Real estate auctions often attract couples and young families searching for their first property. Buyers may have their eyes set on properties in a specific location, so it is possible that your listing checks off all the boxes on someone’s list. Online auctions are open to everyone and are becoming increasingly more accessible, so you may encounter individuals looking to remodel or move in as soon as possible. Businesses like Cates Auction & Realty Company utilize platforms compatible with smartphones, tablets and laptops for convenience. It is now easier than ever to get involved through our user-friendly auction platform. Online auctions are the most transparent way to sell or buy real estate on the market. Potential buyers follow a straightforward registration process and abide by the terms and conditions of the online platform to enter. Technology opens the opportunity for buyers to engage with auctions from home, school, work and beyond.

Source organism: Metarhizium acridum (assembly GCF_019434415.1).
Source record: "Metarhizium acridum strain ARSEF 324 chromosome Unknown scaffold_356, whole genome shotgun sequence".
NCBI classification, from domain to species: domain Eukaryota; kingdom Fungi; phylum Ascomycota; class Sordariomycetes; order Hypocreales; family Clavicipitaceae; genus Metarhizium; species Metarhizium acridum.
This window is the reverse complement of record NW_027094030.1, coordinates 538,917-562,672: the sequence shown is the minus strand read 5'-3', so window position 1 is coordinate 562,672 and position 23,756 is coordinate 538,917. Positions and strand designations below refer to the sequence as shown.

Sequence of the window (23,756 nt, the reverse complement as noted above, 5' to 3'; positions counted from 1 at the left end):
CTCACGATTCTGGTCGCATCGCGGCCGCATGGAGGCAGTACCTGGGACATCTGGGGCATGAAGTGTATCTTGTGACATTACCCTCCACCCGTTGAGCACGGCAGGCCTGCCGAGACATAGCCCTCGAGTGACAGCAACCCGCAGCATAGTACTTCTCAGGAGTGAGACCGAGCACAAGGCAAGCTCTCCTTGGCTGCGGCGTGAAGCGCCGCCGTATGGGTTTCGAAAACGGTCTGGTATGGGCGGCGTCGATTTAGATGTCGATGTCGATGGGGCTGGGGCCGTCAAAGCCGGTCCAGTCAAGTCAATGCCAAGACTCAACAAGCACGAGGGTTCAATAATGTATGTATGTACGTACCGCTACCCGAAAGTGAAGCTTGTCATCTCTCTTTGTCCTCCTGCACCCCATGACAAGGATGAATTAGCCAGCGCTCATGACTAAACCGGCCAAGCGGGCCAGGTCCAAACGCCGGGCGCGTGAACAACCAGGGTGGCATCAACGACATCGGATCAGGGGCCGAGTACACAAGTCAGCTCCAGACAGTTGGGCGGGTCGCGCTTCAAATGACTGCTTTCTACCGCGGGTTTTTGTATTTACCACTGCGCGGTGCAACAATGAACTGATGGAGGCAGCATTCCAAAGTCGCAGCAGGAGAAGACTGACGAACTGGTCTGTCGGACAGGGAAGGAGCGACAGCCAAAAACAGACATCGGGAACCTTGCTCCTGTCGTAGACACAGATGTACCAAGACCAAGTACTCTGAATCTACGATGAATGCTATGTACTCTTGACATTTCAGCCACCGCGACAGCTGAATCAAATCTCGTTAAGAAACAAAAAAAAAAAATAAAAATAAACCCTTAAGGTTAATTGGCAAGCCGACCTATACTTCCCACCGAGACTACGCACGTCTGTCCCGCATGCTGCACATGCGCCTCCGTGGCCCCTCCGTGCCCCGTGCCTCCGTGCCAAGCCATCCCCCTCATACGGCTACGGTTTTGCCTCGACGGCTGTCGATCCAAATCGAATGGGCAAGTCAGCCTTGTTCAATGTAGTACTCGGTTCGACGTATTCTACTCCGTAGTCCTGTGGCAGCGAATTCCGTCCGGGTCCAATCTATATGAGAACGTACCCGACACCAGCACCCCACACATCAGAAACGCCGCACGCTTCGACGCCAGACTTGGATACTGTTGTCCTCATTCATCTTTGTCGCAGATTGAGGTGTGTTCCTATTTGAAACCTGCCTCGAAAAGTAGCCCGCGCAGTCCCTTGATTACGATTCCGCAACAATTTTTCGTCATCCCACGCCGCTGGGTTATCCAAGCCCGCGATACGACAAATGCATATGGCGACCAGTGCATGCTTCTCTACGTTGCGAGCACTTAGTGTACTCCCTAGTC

Myth #3: Properties Sold at Auctions Must Be Purchased in Full With Cash.

Working with an auction company gives buyers flexibility for financing. Winning bidders can choose to make payments through a lending institution based on the structure of the auction. This is done so individuals can pay for the property in installments similar to a mortgage.Always contact the auctioneer for a lender recommendation, or go through your bank to see what financing options are available for a given property. Only judicial sales require full payment at the time of auction.